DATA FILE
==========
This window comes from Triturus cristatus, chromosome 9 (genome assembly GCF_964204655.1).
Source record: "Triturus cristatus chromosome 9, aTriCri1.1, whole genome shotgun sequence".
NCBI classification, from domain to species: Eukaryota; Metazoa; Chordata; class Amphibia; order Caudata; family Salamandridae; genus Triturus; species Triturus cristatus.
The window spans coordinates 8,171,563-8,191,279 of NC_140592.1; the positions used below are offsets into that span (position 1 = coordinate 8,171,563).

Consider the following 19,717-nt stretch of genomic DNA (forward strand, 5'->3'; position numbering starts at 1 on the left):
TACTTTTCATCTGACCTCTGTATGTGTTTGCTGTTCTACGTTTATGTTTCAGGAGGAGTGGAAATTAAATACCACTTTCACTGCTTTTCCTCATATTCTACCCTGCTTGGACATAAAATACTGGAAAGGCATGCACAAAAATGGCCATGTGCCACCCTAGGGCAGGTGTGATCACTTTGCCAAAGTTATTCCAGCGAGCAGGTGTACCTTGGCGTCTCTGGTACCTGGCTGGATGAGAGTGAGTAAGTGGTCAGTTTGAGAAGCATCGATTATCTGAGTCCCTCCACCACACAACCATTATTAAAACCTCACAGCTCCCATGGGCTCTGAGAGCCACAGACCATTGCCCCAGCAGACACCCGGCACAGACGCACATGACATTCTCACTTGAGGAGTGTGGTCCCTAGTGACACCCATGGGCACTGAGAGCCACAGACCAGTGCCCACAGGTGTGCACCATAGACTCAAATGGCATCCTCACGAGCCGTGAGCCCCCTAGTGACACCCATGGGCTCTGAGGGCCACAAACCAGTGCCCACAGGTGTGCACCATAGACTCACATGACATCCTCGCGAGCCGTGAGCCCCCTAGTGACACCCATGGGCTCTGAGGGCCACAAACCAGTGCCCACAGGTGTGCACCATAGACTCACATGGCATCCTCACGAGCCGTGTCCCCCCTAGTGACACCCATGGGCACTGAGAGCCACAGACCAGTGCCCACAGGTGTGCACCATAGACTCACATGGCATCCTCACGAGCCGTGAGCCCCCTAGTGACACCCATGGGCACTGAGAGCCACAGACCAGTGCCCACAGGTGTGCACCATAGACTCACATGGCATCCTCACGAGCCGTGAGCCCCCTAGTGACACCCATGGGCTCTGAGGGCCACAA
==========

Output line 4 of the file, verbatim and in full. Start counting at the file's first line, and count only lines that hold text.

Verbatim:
The window spans coordinates 8,171,563-8,191,279 of NC_140592.1; the positions used below are offsets into that span (position 1 = coordinate 8,171,563).